“Orlando is not the place to teach. Spread the word,” were some of the harsh words posted by Orange County Classroom Teachers Association President Diana Moore this week. The latest bad news for local teachers hit hard as a new national study ranked Orange County teachers as some of the lowest paid in the entire nation.
Orange County ranked 95th out of 125 big school districts in the National Council on Teacher Quality study. This news is not good for recruitment; both in terms of recruiting the quality teachers our community deserves, but also in terms of recruiting businesses and families looking to relocate. It also poses a big threat to retention of the quality teachers Orange County currently has, but may soon lose.
Moore says the average starting teacher salary in Orange County is around $37,500. It takes Orange County teachers almost 30 years just to earn a yearly salary of $75,000 according to the national study.
“I am not surprised but I am ashamed. I’m ashamed and I think parents should be asking questions,” Moore, who is also a third grade teacher, told Fox 35 News. “It takes 10 years to go from $37,000 to $40,000 on our pay schedule. Ten years! That’s why that study was over a 30 year career, and that’s why I’m saying we are $10,000 behind the national average.”
Earlier this year, School Board Chairman Bill Sublette acknowledged the problem. “Pay could be better for teachers, and I think it’s a giant problem in our country,” Sublette told Brighthouse News back in April. “The tragedy, Sublette said, is what the teacher makes after 15 or 20 years of teaching.”
Yet nothing is changing. That is why the Classroom Teachers Association is calling on the district to increase teachers’ salaries by 6-percent. And Orange County has the money. In fact, the district recently awarded Superintendent Dr. Barbara Jenkins a raise on her nearly quarter million dollar salary.
“How about asking OCPS school board where they spent your $90 million dollar property tax you just renewed?” asked CTA President Diana Moore on Facebook. “When your financial ratio shows your saving rate at 32% with a $413 Million Fund Balance, why are Orange County teachers 95th out of 113 in the largest districts in USA?”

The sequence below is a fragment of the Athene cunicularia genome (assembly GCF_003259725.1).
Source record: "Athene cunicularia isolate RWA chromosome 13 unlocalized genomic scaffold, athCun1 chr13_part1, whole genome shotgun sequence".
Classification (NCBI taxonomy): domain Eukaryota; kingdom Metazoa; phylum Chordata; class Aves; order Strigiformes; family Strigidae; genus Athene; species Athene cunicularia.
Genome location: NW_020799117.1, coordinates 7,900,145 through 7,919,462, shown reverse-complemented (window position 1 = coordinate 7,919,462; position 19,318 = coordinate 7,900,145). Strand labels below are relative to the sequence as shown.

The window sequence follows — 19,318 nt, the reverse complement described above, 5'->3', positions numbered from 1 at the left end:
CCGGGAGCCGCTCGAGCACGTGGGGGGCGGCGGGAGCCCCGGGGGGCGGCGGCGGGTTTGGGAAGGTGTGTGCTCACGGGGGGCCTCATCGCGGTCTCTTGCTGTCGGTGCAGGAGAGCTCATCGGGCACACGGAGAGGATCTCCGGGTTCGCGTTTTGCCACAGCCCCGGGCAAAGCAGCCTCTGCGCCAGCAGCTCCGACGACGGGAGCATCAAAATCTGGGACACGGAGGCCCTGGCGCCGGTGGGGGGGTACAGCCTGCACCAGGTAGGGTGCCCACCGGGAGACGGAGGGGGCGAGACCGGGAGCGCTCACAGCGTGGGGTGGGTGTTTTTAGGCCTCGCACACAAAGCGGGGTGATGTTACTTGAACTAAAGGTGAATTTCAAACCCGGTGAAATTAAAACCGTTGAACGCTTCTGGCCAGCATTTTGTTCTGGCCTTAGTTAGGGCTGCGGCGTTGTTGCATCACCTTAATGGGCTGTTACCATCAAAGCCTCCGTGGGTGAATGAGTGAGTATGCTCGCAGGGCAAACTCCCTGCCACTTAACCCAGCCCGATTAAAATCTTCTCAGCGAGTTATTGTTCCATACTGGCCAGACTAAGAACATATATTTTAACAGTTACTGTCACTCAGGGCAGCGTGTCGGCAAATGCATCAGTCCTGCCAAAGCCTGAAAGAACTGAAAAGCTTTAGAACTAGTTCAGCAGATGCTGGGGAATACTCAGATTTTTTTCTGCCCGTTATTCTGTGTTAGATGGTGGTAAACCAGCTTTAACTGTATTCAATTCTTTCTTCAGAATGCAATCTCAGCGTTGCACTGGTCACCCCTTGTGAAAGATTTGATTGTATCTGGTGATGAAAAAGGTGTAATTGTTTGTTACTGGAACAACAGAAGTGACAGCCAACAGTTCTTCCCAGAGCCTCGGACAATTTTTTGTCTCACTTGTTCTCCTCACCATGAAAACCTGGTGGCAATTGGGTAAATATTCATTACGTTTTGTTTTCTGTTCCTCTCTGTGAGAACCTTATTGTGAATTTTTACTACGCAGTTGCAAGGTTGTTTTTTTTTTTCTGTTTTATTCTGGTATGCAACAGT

“We are the 10th in size with 190,000 students and they just gave Dr. Jenkins her $10,000 raise and 10% Performance Pay on her $240,000 salary for the Broad Prize? Who are the folks on the front lines?” Moore asks.
Education and quality teachers are key components to a community’s quality of living. Just this week, the Orange County Commission listened to a marketing presentation on the newly adopted “Orlando, you don’t know the half of it” motto to lure businesses to relocate to the area. The revelation from the new study presents a big problem in that selling point – “you don’t know the half of it, our teachers are some of the lowest paid!”
This news follows reports in October about dozens of Orange County schools being decontaminated for mold. The poor conditions currently facing local teachers goes beyond just pay. The current conditions are impacting teachers’ health and their quality of life in Orange County.
“Orlando is not the place to teach. Spread the word,” Moore posted online. “We came in 95th in the country of the large districts, yet the citizens pay a one mil property tax to retain and attract teachers? They take 33 cents of every dollar and put it in savings versus student programs or teacher raises. $413 Million fund balance at the end if 2013 and we are ranked 95th for a 30 year career after Polk, Pinellas, and Miami? Yes, send your résumé elsewhere.”